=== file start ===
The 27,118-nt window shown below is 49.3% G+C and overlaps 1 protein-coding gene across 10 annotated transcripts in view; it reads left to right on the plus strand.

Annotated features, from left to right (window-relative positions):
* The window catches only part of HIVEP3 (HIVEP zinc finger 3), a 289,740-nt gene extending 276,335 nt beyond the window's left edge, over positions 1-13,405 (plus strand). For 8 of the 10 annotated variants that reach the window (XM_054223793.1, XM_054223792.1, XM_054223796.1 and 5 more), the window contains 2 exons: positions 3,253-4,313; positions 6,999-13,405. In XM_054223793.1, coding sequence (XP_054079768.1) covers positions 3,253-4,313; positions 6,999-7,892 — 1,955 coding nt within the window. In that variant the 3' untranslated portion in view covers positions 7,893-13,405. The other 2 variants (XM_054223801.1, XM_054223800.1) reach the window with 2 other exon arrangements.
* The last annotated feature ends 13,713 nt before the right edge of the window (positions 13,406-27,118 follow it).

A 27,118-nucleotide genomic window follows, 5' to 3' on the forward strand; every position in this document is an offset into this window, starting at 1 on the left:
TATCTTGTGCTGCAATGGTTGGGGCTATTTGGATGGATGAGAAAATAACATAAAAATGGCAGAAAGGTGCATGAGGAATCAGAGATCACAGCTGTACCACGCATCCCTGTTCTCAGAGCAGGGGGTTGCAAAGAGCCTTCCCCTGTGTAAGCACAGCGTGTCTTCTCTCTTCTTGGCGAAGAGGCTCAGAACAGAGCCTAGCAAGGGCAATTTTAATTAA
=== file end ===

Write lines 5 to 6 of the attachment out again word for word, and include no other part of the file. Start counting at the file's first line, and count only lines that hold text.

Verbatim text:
A 27,118-nucleotide genomic window follows, 5' to 3' on the forward strand; every position in this document is an offset into this window, starting at 1 on the left:
TATCTTGTGCTGCAATGGTTGGGGCTATTTGGATGGATGAGAAAATAACATAAAAATGGCAGAAAGGTGCATGAGGAATCAGAGATCACAGCTGTACCACGCATCCCTGTTCTCAGAGCAGGGGGTTGCAAAGAGCCTTCCCCTGTGTAAGCACAGCGTGTCTTCTCTCTTCTTGGCGAAGAGGCTCAGAACAGAGCCTAGCAAGGGCAATTTTAATTAA